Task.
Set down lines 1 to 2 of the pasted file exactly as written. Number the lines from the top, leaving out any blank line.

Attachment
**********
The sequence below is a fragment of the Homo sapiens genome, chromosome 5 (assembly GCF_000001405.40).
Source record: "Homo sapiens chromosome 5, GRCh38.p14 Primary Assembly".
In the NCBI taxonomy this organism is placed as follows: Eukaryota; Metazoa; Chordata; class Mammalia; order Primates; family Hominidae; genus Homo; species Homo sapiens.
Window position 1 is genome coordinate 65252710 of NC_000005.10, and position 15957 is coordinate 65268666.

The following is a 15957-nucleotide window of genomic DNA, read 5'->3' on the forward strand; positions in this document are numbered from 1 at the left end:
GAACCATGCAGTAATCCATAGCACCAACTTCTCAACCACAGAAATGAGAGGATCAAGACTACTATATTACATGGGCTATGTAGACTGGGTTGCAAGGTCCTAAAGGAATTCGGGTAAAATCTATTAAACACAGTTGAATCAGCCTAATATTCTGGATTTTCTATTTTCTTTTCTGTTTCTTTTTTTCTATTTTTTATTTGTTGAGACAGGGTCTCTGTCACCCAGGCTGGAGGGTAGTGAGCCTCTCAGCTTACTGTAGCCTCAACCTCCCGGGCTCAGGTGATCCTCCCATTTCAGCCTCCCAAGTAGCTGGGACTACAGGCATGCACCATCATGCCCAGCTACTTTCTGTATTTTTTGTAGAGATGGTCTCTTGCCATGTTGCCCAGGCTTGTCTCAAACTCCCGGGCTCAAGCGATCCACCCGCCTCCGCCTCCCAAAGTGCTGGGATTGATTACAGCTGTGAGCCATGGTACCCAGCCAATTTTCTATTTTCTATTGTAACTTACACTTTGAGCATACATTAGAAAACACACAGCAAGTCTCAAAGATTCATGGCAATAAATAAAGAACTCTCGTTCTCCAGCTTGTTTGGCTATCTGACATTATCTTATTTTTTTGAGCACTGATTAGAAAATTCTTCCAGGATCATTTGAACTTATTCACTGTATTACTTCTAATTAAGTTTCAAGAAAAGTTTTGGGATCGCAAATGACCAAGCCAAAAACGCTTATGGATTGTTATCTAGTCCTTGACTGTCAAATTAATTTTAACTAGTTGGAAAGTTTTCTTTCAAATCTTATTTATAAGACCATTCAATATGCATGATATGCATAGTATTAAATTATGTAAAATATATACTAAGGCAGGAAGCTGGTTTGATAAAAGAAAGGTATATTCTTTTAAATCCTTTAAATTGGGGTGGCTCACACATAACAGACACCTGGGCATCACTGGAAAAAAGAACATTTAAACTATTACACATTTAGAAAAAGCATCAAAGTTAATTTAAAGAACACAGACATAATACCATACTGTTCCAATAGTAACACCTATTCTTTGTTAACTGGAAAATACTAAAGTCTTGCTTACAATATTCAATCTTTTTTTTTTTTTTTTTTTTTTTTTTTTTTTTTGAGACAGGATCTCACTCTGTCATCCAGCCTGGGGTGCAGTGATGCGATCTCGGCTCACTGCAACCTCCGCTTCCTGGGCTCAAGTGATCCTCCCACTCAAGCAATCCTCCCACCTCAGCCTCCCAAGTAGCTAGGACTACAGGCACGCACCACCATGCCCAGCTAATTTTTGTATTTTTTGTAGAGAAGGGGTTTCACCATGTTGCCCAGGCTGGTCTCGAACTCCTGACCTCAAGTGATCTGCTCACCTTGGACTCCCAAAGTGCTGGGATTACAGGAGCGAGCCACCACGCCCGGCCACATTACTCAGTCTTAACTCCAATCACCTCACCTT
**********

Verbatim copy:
The sequence below is a fragment of the Homo sapiens genome, chromosome 5 (assembly GCF_000001405.40).
Source record: "Homo sapiens chromosome 5, GRCh38.p14 Primary Assembly".